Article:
Traders Tracks

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Commissioned for 'Traders Tracks':

"A New Leaf and Salt Road Arts Council England collaborative commission, in partnership with Herefordshire Council Library services, to develop practice in research, exhibitions and engagement activities: Walking artist events, book art and digital art. Inspired by Alfred Watkins Postal Club Archive which became The Old Straight Track 1927-34, held at the Hereford Archive & Records Centre. The archive was a participatory postal club, where Watkins and other members of the club tested his hypothesis of trading pathways across the UK, through which pre-Roman communities shared goods and services." 

https://www.saltroad.org.uk/traders-tracks/

Traders Tracks art event at Croft Castle and Croft Ambrey Iron Age camp.  

Sighting the Ancient Landscape:

Informed by Alfred Watkins' close observation of the land, his process of sighting and searching for clues to the past in the present, and his suggestion that “it may be that all the first straight ways were made for trading”, participatory walks from the Castle to the Iron Age Fort will explore the ancient parkland and invite the free exchange of observations, and experiences.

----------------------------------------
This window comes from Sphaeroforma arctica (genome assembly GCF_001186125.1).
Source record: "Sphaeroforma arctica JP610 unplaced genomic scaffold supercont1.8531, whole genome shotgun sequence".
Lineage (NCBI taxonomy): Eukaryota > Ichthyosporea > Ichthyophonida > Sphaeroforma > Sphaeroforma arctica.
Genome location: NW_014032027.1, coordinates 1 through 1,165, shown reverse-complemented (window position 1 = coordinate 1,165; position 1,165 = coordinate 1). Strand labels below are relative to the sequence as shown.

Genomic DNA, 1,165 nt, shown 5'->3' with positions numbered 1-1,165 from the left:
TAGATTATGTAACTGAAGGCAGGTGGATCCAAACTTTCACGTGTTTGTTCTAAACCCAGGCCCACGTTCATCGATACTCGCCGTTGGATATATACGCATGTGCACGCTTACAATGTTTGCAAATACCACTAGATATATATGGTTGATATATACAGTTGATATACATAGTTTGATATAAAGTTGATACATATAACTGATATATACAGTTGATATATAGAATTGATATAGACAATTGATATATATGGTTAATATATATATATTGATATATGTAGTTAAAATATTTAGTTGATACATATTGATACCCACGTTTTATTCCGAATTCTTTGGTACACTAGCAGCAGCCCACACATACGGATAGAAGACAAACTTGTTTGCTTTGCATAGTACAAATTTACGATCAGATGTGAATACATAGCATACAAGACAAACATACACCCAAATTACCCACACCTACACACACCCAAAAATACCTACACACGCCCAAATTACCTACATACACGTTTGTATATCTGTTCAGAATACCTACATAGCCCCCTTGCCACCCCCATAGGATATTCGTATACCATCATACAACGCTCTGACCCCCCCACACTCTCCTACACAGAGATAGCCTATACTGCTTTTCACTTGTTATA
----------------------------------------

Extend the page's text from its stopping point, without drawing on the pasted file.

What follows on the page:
Walks to the White Cross

The White Cross in Hereford stands on the site of a medieval plague stone, a safe site - on the outskirts of the city - where goods were traded during the plague.  A plague stone (and the White Cross) are examples of markers providing evidence of ancient straight trackways which led to Alfred Watkins' identification of ley lines.

 

Drawings made while walking to the cross, alone and with invited participants, are developed into 'sightline' paintings that are sometimes part of a gift exchange at the Cross.

Bogus Evidence

In 'The Old Straight Track' Alfred Watkins councels Postal Club members to guard against identifying ley lines based on "bogus evidence".  The idea of these false traces informed a series of photographs and collages.